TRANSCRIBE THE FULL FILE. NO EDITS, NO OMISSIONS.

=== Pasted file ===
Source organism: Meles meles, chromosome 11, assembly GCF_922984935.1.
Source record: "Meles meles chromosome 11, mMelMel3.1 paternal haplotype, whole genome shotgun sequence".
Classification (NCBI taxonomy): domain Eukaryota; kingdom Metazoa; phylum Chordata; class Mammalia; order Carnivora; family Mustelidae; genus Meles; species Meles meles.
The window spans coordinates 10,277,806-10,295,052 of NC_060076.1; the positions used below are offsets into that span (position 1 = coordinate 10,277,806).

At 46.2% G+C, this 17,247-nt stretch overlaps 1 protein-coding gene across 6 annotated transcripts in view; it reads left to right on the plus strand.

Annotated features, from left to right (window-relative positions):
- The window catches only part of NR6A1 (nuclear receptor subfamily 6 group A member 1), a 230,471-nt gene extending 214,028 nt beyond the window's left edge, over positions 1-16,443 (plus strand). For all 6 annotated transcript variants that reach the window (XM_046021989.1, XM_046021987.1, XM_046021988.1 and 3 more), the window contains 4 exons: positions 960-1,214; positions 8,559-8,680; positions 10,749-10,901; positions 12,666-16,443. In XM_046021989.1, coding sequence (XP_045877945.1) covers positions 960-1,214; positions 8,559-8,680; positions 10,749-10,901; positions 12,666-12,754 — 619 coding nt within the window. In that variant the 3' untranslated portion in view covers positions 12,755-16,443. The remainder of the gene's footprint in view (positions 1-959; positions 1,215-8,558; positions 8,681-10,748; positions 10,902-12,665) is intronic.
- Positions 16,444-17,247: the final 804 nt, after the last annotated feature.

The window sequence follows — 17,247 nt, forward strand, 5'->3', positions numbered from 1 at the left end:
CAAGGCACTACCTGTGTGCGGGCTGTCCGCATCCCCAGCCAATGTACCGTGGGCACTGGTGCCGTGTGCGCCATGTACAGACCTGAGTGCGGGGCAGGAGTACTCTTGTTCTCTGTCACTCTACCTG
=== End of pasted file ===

Source organism: Meles meles, chromosome 11, assembly GCF_922984935.1.
Source record: "Meles meles chromosome 11, mMelMel3.1 paternal haplotype, whole genome shotgun sequence".
Classification (NCBI taxonomy): domain Eukaryota; kingdom Metazoa; phylum Chordata; class Mammalia; order Carnivora; family Mustelidae; genus Meles; species Meles meles.
The window spans coordinates 10,277,806-10,295,052 of NC_060076.1; the positions used below are offsets into that span (position 1 = coordinate 10,277,806).

At 46.2% G+C, this 17,247-nt stretch overlaps 1 protein-coding gene across 6 annotated transcripts in view; it reads left to right on the plus strand.

Annotated features, from left to right (window-relative positions):
- The window catches only part of NR6A1 (nuclear receptor subfamily 6 group A member 1), a 230,471-nt gene extending 214,028 nt beyond the window's left edge, over positions 1-16,443 (plus strand). For all 6 annotated transcript variants that reach the window (XM_046021989.1, XM_046021987.1, XM_046021988.1 and 3 more), the window contains 4 exons: positions 960-1,214; positions 8,559-8,680; positions 10,749-10,901; positions 12,666-16,443. In XM_046021989.1, coding sequence (XP_045877945.1) covers positions 960-1,214; positions 8,559-8,680; positions 10,749-10,901; positions 12,666-12,754 — 619 coding nt within the window. In that variant the 3' untranslated portion in view covers positions 12,755-16,443. The remainder of the gene's footprint in view (positions 1-959; positions 1,215-8,558; positions 8,681-10,748; positions 10,902-12,665) is intronic.
- Positions 16,444-17,247: the final 804 nt, after the last annotated feature.

The window sequence follows — 17,247 nt, forward strand, 5'->3', positions numbered from 1 at the left end:
CAAGGCACTACCTGTGTGCGGGCTGTCCGCATCCCCAGCCAATGTACCGTGGGCACTGGTGCCGTGTGCGCCATGTACAGACCTGAGTGCGGGGCAGGAGTACTCTTGTTCTCTGTCACTCTACCTG